In each of our three stories the characters are on a very difficult journey.  To create the characters within their different scenes I had to put myself in their shoes and imagine how they would feel in each situation, I went on the journey with them.  Also, invariably I knew children who have been in each of the three situations, I thought of them with great sadness but also of how these stories could have helped, comforted or supported them on their journeys.  Their stories were very important, and these real children were never far away in my mind.  When I was making the images, it was an intense time, I could only focus on one book at a time as I could only live one story at a time.  Yet another success of our creative collaboration was that Pia was always there at the end of the phone to talk to about how I was feeling which made a huge difference – she also always fully supported any additions I added to what I thought the characters might need even it wasn’t written in words. 

4. In the Storybook Manual, you talk about the ways in which therapeutic storytelling draws on the innate power of story, but moves beyond entertainment. Can you talk a little bit about why stories make such an effective therapeutic tool?

PJ - Stories seem to be how we understand and make sense of the world. We only need look at our legends, folklore, myths, fairy tales to see the long history of storytelling in our cultures. What these ancient stories all seem to have in common is a use of metaphor, creating an ‘as if’ world of magical creatures and characters. Most children live naturally so close to the world of metaphor. In offering an alternative ‘as if’ world, metaphor can bring some much-needed distance to difficult themes and emotions, which can feel overwhelming when faced directly. The Ancient Greeks understood this, with their concept of drama and catharsis. In watching or reading about other characters’ journeys, stories can serve as a vessel to access a range of feelings and experiences. Stories also show us how a character’s inner resources and qualities can develop under stress. Importantly, storybooks can be opened and shut as needed.

SP – Stories provide a way to escape from reality into a different world.  Stories are a doorway into places where things can happen that spark our imaginations and lead us into new directions.  The metaphor in stories can help us to understand situations that happen in our own lives.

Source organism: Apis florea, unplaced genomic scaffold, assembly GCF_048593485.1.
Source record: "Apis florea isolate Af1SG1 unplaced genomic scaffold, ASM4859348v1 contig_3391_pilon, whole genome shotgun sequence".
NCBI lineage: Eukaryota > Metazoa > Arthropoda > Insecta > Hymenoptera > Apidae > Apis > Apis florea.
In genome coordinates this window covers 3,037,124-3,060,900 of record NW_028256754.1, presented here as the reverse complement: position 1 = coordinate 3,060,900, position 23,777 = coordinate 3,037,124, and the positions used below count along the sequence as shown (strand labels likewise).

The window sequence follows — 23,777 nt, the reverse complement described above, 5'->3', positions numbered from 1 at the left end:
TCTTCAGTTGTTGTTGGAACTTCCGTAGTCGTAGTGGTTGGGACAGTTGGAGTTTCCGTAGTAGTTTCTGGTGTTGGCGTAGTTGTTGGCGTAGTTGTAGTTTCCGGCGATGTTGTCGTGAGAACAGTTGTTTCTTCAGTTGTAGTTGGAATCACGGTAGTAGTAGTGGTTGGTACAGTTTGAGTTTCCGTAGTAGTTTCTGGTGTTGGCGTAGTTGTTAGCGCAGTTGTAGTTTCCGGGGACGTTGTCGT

5. And following on from this, art and illustration – both the ‘reading’ of images and the creation of images – go hand in hand with story. How does art function as a tool for therapy, and how can a reader use your stories as a basis for therapeutic artwork?

SP – Making artwork offers children a route into their imaginations and also a way to communicate things that they don’t always have words to say.

PJ – Sarah’s images are at the core of these books. Their colour, texture, the character’s expressions, journeys, can all be a vehicle for children to project their own emotions and experiences. Ideally, we’d love these images to be ‘springboards’ so therapists working with children can help their clients to create their own stories. For example, in each story, there’s a helper/guide. It could be very empowering for children to invent and create their own personal helper. That’s what is so powerful about arts in therapy. They can really help bring what’s inside a person outside to be seen and heard. Feelings don’t just stay inside someone’s head.


6. These stories tackle difficult topics. Can you summarise your top tips for creating the right environment for therapeutic storytelling?

SP – Comfort, quiet, and a calm space is very important as is patience, open mindedness, understanding.

PJ - It’s all about building a safe, quiet space – with a clear beginning and ending.
• Using a child’s own words when presenting a book helps create safety
• Reading a story slowly, giving plenty of time and space for responses 
• Not assuming anything about what a child thinks or feels
• Follow the child’s natural interest… and taking time to listen to them
• Staying in metaphor is enough – we don’t have to make direct links to life
• Looking at the pictures together, at the characters’ expressions can be very useful.